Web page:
3) No time lag is observed as would be expected according to classical wave theory. Energy should be uniformly distributed over the wave front, so it should take a longer time for an electron the size of an atom to absorb energy from the wave front and be ejected.

These objections can be answered by the following wave-based theory of light and electrons:

1) An electron, bound or free, is a structure composed of circulating EM waves. It is not a particle associated with a field; it is its electric field.

2) The amplitude and spatial extension of the electron's waves are fixed by the electronic wave-structure. Therefore, its momentum is determined only by the frequency of its waves (de Broglie relation: ).

3) Because of its structure, an electron can absorb or emit EM radiation only in discrete wave quanta which are of fixed length, width (extension), and amplitude - the frequency alone is variable. Planck's constant is thus an electron-structure constant; it relates the change in an electron's momentum to the wavelength of the EM quantum absorbed or emitted.

4) When a wave-quantum is emitted by an electron, it ceases to exist qua quantum. Its EM waves spread spherically from their origin and diminish in amplitude (inverse square law) like all free EM radiation.

5) In any space, there is significant radiation (man-made, thermal, radioactive, solar, Cosmic, etc.) which, though undetected, creates an energetic EM background.

6) An absorbed quantum is always the product of the interference of source and background waves. Thus the prediction of quantum absorptions requires a probabilistic calculus.

7) The emission of a quantum is induced by the action of the chaotic background radiation upon an electron.

Thus are the objections to wave theory answered:

1) The momentum of the ejected electrons depends only on the light frequency of the absorbed waves because the length, width, and amplitude of the absorbed wave-quanta is fixed by the physical structure of the electron.

2) Increasing the intensity of the radiation increases the amplitude only. This cannot increase the energy of absorbed quanta whose amplitude is fixed by the electron's structure.

3) The energy the electron absorbs does not come from the source wave front only. The source waves interfere with abundant ambient wave-energy to induce a quantum absorption. The electron does not need to "absorb energy" from a large volume. Therefore little time lag occurs. In addition, the fact that the electron is its entire EM field implies that electrons are larger than estimated. Their boundary is the point at which their EM influence is zero. An electron bound to a hydrogen atom has been detected at a distance of several centimeters.3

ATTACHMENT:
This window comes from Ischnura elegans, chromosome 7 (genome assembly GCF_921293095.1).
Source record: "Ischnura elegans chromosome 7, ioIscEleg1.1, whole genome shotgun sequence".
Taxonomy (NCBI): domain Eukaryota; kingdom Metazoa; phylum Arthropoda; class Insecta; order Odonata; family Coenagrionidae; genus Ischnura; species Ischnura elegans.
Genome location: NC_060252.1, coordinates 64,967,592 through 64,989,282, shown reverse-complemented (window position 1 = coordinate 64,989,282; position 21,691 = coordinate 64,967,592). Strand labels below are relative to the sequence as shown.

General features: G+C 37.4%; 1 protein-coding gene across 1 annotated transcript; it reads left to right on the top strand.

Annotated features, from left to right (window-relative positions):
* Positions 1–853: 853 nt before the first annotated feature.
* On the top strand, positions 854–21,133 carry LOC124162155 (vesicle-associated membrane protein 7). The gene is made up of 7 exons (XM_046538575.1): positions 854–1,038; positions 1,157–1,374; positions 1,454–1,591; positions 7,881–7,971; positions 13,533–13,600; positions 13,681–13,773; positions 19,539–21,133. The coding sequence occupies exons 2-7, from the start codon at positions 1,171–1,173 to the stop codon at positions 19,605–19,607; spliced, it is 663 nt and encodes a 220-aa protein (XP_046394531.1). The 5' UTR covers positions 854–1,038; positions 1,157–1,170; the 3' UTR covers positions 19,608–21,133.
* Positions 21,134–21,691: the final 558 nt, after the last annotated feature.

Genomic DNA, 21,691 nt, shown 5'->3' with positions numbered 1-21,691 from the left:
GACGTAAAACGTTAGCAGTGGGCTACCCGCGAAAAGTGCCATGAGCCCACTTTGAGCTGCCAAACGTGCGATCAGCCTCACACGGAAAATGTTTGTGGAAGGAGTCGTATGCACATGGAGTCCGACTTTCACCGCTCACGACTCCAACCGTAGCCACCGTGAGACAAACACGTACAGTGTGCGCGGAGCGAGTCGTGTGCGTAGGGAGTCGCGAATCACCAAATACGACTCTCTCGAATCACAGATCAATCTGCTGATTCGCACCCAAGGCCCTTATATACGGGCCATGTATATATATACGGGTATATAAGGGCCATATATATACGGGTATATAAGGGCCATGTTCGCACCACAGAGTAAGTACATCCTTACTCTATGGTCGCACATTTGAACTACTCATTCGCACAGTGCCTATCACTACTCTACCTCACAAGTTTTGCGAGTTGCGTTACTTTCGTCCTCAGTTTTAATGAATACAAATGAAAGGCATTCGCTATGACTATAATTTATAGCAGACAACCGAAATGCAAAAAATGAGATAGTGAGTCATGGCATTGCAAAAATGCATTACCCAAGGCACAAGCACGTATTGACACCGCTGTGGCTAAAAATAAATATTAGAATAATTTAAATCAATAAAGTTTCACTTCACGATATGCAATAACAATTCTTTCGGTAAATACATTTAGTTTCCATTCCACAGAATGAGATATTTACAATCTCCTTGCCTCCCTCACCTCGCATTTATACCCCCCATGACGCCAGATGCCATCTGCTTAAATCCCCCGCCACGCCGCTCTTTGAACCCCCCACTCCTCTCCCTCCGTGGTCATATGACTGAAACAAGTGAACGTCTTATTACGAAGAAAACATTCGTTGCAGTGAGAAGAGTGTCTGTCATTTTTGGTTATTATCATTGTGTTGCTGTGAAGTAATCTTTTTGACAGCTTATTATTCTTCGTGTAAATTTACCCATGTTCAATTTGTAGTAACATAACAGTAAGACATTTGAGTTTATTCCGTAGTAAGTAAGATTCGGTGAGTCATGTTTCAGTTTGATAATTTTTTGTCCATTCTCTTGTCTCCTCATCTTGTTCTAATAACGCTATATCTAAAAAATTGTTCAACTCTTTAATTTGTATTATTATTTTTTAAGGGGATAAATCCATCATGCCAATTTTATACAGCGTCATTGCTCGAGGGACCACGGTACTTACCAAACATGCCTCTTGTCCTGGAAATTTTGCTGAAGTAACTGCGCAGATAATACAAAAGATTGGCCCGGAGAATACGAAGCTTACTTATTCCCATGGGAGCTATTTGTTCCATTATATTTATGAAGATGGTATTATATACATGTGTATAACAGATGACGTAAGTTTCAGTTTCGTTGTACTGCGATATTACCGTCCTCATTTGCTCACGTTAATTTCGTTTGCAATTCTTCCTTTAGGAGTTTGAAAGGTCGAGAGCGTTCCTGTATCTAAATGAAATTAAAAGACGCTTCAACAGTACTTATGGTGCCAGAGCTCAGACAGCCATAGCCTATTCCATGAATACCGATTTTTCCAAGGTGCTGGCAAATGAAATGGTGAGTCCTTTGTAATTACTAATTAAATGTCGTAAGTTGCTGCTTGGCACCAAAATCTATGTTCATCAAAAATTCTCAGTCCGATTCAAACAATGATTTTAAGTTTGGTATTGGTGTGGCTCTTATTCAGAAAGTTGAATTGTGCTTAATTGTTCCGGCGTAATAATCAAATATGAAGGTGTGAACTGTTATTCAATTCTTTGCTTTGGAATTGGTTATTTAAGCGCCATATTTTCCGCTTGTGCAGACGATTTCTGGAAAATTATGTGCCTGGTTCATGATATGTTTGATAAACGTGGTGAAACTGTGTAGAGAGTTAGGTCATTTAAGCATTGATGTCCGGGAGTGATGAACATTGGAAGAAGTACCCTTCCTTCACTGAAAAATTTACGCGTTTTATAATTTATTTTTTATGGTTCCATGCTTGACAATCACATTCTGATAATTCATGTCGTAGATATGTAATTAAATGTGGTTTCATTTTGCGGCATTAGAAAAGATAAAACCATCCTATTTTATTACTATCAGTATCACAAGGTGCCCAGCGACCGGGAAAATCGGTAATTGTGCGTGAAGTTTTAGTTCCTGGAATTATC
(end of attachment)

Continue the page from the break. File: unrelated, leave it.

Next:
These principles were illustrated in an article describing a low-light experimental setup.4 The photoelectric detectors registered dark counts even when the source was not operating (background EM). The "photons" from the source were then filtered to the intensity of one-tenth "photon" (not an indivisible particle). This EM energy was enough, even after spreading over a distance of one meter, to produce the additional photomultiplier counts needed for the experiment (interference of source EM and background).

In fact, Quantum Electrodynamics (QED), as presented by Feynman,5 is an application of wave theory; it uses Schrödinger's wave functions and wave equations. Methodologically however, QED is a only a mathematical description and prediction of observable photonic "events"--interactions of light and electrons.6 It is subjectivistic--it accounts only for what is instrumentally observed and ignores what is not observed. For QED, free EM radiation and background radiation are not observed and therefore do not exist; radiation sources produce not light but only probabilities of observable electronic absorptions. In QED, light waves become mere probability waves.7 By adding probabilities for all possible photonic paths, QED is simply accounting for the spherical spreading and interference of EM wave energy from a source. As explained above, this probabilistic method is necessitated by the unknown EM background radiation and unknown variations in the states of the emitting and receiving electrons. The location with the highest probability for a quantum absorption is where the interference of source radiation produces the highest wave-energy. If we allow that light is composed of physical waves, whether observed or not, then QED can be understood as the photoelectric application of Huygens's theory that light spreads by spherical wavelets from every portion of the wave front.8 Indeed, QED helps us to understand why light appears to travel in straight lines even though it is a spherically spreading wave.9 QED describes all aspects of light-electron interactions. Inasmuch as QED is successful, the wave theory of light is supported.

The assumption that all EM radiation is composed of waves eliminates all the paradoxes of quantum theory and eliminates the current schism between classical and quantum electromagnetics. The difference between classical and quantum electromagnetics is not the size of Planck's constant per se. Quantum electrodynamics deals specifically with the electronic/positronic absorption and emission of light and other physical phenomena involving the structure of the charge-producing electronic/positronic wave form. Classical electrodynamics deals more generally with EM fields and waves in space produced by the translational motion of charged particles.

1 Aristotle, Metaphysics, bk. 4, ch. 3.
2 Robert Eisberg and Robert Resnick, Quantum Physics (John Wiley & Sons, Inc., New York, 1974) p. 33.
3 John Horgan, Quantum Philosophy, Scientific American 267, No. 1, p. 100 (1992).
4 Charles H. Bennett, Gilles Brassard and Artur K. Ekert, Quantum Cryptography, Scientific American 267, No. 4, p. 31 (1992).
5 Richard P. Feynman, QED (Princeton University Press, Princeton, 1985).
6 Ibid., p. 14.
7 Ibid., p. 40.
8 Ibid., pp. 24, 37.
9 Ibid., p. 43.